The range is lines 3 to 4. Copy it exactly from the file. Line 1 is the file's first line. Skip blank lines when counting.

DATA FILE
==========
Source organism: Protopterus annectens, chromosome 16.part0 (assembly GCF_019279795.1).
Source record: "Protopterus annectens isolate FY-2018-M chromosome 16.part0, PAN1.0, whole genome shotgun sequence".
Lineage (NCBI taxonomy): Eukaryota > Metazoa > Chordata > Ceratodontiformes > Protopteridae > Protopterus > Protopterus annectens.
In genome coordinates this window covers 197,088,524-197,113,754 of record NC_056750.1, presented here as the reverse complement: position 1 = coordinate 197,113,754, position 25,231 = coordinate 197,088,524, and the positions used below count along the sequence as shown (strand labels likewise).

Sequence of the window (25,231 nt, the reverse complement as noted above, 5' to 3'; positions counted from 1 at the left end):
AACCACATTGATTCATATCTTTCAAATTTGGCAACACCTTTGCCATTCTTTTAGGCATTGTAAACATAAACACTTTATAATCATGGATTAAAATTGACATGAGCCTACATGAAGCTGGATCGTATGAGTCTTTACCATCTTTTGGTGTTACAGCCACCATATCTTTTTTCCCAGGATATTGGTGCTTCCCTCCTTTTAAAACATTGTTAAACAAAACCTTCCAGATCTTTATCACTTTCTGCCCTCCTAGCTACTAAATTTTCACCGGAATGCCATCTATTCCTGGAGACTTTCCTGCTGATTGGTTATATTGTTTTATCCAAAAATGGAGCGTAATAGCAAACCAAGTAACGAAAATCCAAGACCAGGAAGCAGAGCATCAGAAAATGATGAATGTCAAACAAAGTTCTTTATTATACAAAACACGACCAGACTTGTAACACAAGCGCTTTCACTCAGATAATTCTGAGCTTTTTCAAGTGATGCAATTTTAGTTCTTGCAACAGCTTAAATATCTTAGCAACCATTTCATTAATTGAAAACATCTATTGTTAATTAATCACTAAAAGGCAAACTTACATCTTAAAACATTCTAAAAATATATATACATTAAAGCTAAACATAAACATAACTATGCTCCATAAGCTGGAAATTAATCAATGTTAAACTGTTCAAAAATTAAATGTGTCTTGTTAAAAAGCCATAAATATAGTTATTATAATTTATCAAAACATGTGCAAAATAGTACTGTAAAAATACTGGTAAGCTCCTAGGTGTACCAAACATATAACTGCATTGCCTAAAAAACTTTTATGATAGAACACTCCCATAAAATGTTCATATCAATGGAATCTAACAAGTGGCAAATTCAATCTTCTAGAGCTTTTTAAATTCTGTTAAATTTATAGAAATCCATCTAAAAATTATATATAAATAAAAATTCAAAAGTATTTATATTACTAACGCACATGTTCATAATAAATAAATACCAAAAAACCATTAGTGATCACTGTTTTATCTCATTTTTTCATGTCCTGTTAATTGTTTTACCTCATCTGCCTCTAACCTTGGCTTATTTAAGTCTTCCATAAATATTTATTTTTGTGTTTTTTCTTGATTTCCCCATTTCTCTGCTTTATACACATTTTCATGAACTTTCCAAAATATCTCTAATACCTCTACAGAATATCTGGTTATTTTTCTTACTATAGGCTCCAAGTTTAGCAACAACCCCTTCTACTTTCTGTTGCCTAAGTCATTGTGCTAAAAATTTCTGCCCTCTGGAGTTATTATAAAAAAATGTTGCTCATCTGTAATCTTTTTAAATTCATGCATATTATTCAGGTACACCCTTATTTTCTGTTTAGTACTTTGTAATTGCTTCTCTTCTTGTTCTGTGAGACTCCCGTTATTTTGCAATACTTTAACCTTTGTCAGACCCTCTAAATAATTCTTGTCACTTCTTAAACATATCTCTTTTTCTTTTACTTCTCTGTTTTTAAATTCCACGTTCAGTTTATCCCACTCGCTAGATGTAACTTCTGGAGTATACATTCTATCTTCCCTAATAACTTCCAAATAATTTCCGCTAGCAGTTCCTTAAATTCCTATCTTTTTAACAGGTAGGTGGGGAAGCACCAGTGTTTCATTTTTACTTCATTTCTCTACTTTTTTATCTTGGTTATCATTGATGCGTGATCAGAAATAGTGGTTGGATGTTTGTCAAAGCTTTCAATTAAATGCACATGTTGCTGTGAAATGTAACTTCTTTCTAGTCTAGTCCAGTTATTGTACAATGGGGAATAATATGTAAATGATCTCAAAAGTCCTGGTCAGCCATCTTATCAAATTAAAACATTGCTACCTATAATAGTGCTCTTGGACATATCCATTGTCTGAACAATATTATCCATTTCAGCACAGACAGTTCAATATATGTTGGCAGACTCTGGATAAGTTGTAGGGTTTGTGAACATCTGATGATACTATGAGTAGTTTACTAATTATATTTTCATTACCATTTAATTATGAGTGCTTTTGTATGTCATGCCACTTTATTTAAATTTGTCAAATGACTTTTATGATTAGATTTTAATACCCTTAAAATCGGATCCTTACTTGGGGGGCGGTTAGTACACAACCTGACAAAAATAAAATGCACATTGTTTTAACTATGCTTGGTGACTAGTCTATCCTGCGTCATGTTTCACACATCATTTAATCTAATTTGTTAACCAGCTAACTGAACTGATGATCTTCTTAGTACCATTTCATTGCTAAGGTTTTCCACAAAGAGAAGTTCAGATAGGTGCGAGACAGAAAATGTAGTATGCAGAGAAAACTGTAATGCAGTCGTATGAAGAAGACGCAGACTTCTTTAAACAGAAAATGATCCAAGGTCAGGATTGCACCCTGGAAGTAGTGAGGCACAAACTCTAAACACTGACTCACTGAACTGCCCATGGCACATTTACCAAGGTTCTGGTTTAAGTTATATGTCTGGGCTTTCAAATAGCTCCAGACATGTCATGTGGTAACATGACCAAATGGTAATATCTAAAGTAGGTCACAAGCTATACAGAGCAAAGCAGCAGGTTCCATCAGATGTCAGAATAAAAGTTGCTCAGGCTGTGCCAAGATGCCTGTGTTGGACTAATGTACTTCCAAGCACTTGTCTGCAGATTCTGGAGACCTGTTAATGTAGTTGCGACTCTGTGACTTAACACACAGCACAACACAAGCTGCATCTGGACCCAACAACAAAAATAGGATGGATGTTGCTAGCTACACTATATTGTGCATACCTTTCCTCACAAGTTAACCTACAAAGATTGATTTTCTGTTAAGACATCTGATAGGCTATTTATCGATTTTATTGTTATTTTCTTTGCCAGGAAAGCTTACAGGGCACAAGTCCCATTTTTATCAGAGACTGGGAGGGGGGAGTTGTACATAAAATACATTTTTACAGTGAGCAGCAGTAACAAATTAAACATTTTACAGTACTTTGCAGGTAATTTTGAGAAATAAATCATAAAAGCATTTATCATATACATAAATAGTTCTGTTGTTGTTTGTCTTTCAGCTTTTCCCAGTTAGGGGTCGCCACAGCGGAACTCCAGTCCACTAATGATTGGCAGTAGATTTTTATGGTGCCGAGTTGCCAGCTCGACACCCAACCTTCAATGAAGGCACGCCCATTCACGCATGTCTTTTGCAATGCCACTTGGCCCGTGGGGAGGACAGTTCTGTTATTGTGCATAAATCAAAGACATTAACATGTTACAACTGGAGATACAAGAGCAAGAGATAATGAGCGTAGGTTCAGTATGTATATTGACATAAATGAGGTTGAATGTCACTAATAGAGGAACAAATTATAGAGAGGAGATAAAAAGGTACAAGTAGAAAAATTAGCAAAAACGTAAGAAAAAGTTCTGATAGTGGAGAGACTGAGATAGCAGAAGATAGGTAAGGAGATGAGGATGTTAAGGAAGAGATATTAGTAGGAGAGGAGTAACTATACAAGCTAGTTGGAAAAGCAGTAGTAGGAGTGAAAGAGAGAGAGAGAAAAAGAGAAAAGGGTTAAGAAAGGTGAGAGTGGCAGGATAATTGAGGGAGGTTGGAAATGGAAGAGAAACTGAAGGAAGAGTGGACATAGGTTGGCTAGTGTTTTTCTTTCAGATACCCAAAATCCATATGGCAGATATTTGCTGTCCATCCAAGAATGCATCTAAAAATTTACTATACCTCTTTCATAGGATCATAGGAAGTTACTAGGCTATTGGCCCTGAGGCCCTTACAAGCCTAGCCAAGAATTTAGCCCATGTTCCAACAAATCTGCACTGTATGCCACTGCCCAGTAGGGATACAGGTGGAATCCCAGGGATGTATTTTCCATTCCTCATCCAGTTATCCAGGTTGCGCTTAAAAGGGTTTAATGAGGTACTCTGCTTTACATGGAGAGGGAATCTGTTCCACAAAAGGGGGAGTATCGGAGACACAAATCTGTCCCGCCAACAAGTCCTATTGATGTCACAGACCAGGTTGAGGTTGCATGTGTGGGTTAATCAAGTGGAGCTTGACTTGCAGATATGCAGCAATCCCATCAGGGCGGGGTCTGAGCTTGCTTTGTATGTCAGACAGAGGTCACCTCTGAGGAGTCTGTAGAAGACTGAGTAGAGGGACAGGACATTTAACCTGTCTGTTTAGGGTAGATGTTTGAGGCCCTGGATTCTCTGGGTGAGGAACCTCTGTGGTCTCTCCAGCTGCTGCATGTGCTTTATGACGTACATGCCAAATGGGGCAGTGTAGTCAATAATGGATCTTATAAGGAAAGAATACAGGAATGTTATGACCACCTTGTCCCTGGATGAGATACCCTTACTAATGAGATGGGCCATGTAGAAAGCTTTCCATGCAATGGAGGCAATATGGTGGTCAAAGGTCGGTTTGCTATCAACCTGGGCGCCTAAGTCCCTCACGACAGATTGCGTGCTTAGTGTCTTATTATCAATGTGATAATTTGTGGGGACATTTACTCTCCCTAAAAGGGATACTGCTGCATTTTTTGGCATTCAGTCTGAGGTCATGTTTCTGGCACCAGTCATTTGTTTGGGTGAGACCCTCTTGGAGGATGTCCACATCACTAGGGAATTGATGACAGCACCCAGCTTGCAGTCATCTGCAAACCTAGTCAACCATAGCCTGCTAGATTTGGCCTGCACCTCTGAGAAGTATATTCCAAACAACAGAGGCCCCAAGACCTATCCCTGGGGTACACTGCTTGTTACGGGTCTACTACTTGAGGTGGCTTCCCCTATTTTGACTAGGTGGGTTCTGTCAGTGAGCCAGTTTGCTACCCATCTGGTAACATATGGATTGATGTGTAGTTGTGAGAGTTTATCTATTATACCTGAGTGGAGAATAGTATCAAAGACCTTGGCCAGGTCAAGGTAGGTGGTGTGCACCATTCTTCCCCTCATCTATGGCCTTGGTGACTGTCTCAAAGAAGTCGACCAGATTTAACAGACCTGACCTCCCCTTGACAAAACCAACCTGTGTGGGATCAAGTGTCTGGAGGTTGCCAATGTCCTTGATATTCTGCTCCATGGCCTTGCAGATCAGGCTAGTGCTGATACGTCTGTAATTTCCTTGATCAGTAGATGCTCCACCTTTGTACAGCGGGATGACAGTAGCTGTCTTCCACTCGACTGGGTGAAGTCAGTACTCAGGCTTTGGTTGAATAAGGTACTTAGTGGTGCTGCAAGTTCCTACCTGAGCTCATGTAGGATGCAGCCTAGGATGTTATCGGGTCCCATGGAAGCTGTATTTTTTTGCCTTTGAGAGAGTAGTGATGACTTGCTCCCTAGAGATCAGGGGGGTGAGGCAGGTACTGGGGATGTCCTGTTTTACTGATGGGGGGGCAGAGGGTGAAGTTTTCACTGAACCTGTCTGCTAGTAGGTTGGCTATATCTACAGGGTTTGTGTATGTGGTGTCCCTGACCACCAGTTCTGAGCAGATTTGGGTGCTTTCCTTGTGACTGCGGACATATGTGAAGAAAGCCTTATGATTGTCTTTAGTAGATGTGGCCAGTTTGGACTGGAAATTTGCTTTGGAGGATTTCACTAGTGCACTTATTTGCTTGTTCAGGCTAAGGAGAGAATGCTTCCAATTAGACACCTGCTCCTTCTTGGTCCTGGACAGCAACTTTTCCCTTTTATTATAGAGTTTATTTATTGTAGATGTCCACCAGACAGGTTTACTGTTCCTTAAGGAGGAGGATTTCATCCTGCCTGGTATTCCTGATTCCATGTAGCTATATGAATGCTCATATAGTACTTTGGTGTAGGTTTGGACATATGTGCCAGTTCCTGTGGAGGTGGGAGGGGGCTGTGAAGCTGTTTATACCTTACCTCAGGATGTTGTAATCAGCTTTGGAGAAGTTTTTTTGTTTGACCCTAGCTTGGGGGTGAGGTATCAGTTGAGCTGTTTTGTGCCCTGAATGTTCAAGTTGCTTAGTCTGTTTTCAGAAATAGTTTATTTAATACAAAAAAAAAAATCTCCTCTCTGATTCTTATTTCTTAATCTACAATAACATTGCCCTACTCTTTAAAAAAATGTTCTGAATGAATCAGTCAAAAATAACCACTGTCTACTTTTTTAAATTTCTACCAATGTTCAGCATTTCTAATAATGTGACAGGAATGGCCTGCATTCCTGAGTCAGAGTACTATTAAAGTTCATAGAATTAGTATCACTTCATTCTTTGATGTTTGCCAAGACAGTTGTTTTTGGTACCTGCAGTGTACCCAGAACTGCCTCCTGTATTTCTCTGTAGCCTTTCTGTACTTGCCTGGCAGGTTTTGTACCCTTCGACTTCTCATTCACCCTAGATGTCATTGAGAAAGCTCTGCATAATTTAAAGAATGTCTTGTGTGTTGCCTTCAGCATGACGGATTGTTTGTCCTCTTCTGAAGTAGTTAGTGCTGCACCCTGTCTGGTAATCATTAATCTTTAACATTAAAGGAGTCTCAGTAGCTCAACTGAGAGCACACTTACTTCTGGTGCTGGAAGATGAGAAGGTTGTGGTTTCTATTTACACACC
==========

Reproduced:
Lineage (NCBI taxonomy): Eukaryota > Metazoa > Chordata > Ceratodontiformes > Protopteridae > Protopterus > Protopterus annectens.
In genome coordinates this window covers 197,088,524-197,113,754 of record NC_056750.1, presented here as the reverse complement: position 1 = coordinate 197,113,754, position 25,231 = coordinate 197,088,524, and the positions used below count along the sequence as shown (strand labels likewise).